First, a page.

Bonum Certa Men Certa

Mono is Too Controversial for Debian

Linux: Powered by Microsoft?!?!

A

month ago we showed Fedora crossing out Moonlight and moving Tomboy (with Mono) out of the way, at least as far as the Live CD is concerned. So does Debian on the face of it. Watch this:

* tomboy: very nice app, but controversial since it brings the full Mono stack, so we don’t make it part of gnome-desktop-environment.


The background of this is that gnome/gnome-desktop-environment metapackages tend to syncronize with upstream GNOME (and this is why they dragged tomboy in when installed). However, tasksel (i.e. Debian Installer) didn't include tomboy in the default setup.

The necessary harmonisation between GNOME metapackages and tasksel turned out to be in favour of removing tomboy from metapackages instead of adding it to tasksel, because Mono is widely seen as "controversial" (see above).

Nomo



This makes it much less likely that tomboy becomes part of the default install in the future. It's important because Debian is one of the most influenctial Free software distributions available. Even Ubuntu is based on it and Ubuntu seems to be deep in Mono with the approval of Mark Shuttleworth. Could his mind be changed?

Getting a technical dependency out of the way is different from availability and habitual dependence. There are some other concerns about people getting 'addicted' to specific Mono applications because distributors encourage their use through inclusion and/or preinstallation.

Just the other day in Miguel de Icaza's blog:

My friend Mirco Bauer has been maintaining and coordinating the Mono packaging for Debian for many years.


It now turns out that Tomboy has found its way into Firefox in the form of an addon.

Tomfox is a very cool Firefox extension. With Tomfox, you can directly create Tomboy notes in Firefox.


Whenever the question arise about Mono, Jeff Waugh and others attack the messenger. in fact, Sam Varghese has just complained about these attacks, which may only mean that he was on the right topic all along.

I've grown quite used to people from the GNOME Foundation indulging in this kind of attack. I've lost count of the number of times the foundation's media spokesman Jeff Waugh has launched personal attacks on me; GNOME co-founder Miguel de Icaza followed suit a few months back.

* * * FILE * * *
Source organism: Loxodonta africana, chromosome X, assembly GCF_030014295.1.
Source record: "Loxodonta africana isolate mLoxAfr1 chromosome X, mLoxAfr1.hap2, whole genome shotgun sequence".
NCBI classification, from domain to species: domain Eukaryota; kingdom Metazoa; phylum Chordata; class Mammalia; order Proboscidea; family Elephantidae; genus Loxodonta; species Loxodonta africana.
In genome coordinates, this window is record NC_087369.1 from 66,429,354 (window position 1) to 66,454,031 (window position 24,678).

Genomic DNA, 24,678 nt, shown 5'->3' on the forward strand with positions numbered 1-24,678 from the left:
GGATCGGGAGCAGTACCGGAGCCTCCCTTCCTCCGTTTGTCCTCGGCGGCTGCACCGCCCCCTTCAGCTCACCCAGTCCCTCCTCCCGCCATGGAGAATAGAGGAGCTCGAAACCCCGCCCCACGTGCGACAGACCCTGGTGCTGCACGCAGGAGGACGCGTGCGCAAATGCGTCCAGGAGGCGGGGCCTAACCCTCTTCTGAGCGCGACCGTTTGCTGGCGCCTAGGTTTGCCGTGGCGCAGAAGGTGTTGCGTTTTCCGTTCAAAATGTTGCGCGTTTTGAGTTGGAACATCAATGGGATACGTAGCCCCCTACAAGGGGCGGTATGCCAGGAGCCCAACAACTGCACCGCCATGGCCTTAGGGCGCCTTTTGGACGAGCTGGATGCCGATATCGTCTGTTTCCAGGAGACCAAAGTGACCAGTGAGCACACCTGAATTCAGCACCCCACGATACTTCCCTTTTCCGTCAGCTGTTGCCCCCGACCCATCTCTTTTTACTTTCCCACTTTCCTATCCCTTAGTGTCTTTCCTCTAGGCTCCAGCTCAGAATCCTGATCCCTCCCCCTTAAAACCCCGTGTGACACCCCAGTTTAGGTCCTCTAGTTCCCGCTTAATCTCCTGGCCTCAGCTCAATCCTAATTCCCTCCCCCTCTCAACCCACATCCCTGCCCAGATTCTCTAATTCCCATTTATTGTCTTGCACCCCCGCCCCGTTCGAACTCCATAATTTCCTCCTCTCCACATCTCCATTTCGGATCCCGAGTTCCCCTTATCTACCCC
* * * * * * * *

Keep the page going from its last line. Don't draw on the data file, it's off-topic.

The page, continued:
What are they so afraid of? The only thing Mono critics are afraid of are the known impact of .NET patents and the gradual move of GNOME/GTK to the #. Watch what Beranger has just had to say:

Let's revisit the GTK+ 3.0 issue, this time based on what Miguel de Icaza had to say about it. Indeed, €«there is no actual plan for which features will be added, and when these features will be added€», but I don't feel de Icaza should be let have a say in the planning of the future GTK+ 3.0 and GNOME 3.0 — or else it will become "Mono Reloaded" within months!

[...]

Looking for some stupid Microsoft patents on a "System and method for activity monitoring and reporting in a computer network"? Here you are: Patent #6519639, Patent #6631412, Patent #7337223, Application #10/629,954.


One of the other dilemmas in the Debian project is also multimedia codecs, so the following new article is worth seeing.

Over 100 million DVD players have shipped in the US, and 100s of millions of mp3 players have shipped, yet Linux distributions like Fedora, Ubuntu and Opensuse don't include software to create files that these devices can play. The reason is because implementations of the MPEG-2 and MPEG-1 Audio Layer 3 (MP3) are considered patented so the Linux Distributors are avoiding a risk of patent infringement lawsuits. I went searching for answers to basic questions like what are all the patents claimed for MP3 and when do the claimed MPEG-2 patents expire and I did not find these on the web, so I decided to create this summary of the patent status of MPEG-1, H.261 and MPEG-2. I'm not a lawyer and I'm not an expert on video or audio compression so there are probably some mistakes in this, but its better than anything I've found on the internet. This article is US specific, but the patent databases listed usually have other countries patents listed as well.


As stressed several times before, it's not the patent(s) itself that needs to be considered in isolation; it's the holder of the patent too. Other than Microsoft (and SCO maybe), no other company is aggressive enough to attack the work of volunteers with a FUD campaign, let alone legal action (with the possibility of proxies like Intellectual Ventures of Acacia, which host Microsoft employees [1, 2, 3, 4, 5, 6, 7, 8, 9, 10, 11]).

"Pearly Gates and Em-Ballmer
One promises you heaven and the other prepares you for the grave."

--Ray Noorda, Novell

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